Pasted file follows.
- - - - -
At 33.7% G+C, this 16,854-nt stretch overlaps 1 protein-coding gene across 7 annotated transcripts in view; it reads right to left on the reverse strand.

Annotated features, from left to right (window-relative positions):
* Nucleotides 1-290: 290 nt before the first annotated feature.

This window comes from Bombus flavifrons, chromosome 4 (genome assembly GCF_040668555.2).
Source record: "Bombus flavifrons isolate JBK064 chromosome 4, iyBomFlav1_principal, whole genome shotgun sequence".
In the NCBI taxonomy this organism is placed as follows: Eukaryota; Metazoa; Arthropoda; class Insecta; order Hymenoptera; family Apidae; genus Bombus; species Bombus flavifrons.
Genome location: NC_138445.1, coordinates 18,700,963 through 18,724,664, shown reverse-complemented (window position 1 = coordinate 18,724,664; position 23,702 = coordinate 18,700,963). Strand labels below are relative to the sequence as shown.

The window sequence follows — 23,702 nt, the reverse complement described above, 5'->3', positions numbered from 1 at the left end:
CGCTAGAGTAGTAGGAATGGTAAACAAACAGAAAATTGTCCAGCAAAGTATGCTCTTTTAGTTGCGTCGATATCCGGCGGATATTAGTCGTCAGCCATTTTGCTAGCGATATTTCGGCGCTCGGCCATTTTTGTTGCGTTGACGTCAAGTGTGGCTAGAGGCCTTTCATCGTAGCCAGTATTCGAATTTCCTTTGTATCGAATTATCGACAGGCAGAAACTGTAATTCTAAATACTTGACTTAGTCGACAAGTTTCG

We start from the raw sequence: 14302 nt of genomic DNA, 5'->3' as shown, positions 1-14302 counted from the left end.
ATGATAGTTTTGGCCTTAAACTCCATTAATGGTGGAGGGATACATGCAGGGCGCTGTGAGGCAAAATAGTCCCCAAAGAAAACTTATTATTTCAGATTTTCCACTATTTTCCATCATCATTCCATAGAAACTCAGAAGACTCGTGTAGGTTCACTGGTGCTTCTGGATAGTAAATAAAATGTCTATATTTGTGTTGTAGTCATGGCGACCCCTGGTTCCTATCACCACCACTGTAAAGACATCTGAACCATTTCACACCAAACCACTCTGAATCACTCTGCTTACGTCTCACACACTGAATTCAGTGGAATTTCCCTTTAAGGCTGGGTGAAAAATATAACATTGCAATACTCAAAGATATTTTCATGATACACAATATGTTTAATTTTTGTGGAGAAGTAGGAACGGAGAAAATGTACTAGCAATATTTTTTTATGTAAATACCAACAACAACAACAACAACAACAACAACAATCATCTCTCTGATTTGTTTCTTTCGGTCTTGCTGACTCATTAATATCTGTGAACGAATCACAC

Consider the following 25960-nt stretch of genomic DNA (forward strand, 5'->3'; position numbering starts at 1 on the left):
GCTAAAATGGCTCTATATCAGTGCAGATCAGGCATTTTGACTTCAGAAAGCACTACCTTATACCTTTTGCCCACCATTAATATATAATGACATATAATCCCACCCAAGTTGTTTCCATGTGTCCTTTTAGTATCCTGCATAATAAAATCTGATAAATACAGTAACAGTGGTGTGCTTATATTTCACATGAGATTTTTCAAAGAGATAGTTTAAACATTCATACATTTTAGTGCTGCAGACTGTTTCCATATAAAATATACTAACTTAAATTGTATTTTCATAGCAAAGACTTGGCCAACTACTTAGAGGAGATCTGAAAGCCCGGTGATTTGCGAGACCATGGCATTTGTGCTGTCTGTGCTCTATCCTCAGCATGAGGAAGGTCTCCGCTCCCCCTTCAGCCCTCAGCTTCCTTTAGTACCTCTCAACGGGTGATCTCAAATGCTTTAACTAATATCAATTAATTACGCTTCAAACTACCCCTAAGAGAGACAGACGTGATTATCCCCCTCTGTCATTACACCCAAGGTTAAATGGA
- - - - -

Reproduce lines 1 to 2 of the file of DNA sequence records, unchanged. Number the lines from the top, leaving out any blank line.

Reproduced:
At 33.7% G+C, this 16,854-nt stretch overlaps 1 protein-coding gene across 7 annotated transcripts in view; it reads right to left on the reverse strand.

Annotated features, from left to right (window-relative positions):